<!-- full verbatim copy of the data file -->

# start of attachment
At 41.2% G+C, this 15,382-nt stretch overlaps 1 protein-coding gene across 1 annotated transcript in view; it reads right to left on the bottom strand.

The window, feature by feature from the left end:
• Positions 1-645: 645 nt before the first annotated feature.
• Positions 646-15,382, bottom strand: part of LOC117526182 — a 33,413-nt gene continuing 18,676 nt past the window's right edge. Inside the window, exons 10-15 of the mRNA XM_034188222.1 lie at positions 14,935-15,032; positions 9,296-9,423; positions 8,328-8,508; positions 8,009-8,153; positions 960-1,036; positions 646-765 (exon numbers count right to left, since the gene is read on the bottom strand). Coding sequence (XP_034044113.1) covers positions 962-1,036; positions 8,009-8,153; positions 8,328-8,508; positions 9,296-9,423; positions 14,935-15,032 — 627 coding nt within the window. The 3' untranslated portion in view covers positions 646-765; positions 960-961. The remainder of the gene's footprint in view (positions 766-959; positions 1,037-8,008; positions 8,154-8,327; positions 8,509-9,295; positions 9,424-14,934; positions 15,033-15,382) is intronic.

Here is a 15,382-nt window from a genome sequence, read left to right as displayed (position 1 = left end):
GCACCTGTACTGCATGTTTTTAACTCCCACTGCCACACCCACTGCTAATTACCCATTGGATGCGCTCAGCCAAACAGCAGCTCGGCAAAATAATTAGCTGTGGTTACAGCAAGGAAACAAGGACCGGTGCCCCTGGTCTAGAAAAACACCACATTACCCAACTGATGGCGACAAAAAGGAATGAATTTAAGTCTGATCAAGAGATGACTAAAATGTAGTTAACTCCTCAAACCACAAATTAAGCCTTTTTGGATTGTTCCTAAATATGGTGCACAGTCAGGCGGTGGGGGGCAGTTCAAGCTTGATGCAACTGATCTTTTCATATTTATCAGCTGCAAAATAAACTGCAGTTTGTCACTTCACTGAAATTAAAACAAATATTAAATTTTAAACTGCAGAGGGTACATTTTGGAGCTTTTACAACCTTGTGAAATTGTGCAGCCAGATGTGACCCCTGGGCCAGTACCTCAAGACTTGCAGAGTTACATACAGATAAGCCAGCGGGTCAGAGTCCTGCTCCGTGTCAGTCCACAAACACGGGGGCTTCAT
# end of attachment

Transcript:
At 41.2% G+C, this 15,382-nt stretch overlaps 1 protein-coding gene across 1 annotated transcript in view; it reads right to left on the bottom strand.

The window, feature by feature from the left end:
• Positions 1-645: 645 nt before the first annotated feature.
• Positions 646-15,382, bottom strand: part of LOC117526182 — a 33,413-nt gene continuing 18,676 nt past the window's right edge. Inside the window, exons 10-15 of the mRNA XM_034188222.1 lie at positions 14,935-15,032; positions 9,296-9,423; positions 8,328-8,508; positions 8,009-8,153; positions 960-1,036; positions 646-765 (exon numbers count right to left, since the gene is read on the bottom strand). Coding sequence (XP_034044113.1) covers positions 962-1,036; positions 8,009-8,153; positions 8,328-8,508; positions 9,296-9,423; positions 14,935-15,032 — 627 coding nt within the window. The 3' untranslated portion in view covers positions 646-765; positions 960-961. The remainder of the gene's footprint in view (positions 766-959; positions 1,037-8,008; positions 8,154-8,327; positions 8,509-9,295; positions 9,424-14,934; positions 15,033-15,382) is intronic.

Here is a 15,382-nt window from a genome sequence, read left to right as displayed (position 1 = left end):
GCACCTGTACTGCATGTTTTTAACTCCCACTGCCACACCCACTGCTAATTACCCATTGGATGCGCTCAGCCAAACAGCAGCTCGGCAAAATAATTAGCTGTGGTTACAGCAAGGAAACAAGGACCGGTGCCCCTGGTCTAGAAAAACACCACATTACCCAACTGATGGCGACAAAAAGGAATGAATTTAAGTCTGATCAAGAGATGACTAAAATGTAGTTAACTCCTCAAACCACAAATTAAGCCTTTTTGGATTGTTCCTAAATATGGTGCACAGTCAGGCGGTGGGGGGCAGTTCAAGCTTGATGCAACTGATCTTTTCATATTTATCAGCTGCAAAATAAACTGCAGTTTGTCACTTCACTGAAATTAAAACAAATATTAAATTTTAAACTGCAGAGGGTACATTTTGGAGCTTTTACAACCTTGTGAAATTGTGCAGCCAGATGTGACCCCTGGGCCAGTACCTCAAGACTTGCAGAGTTACATACAGATAAGCCAGCGGGTCAGAGTCCTGCTCCGTGTCAGTCCACAAACACGGGGGCTTCAT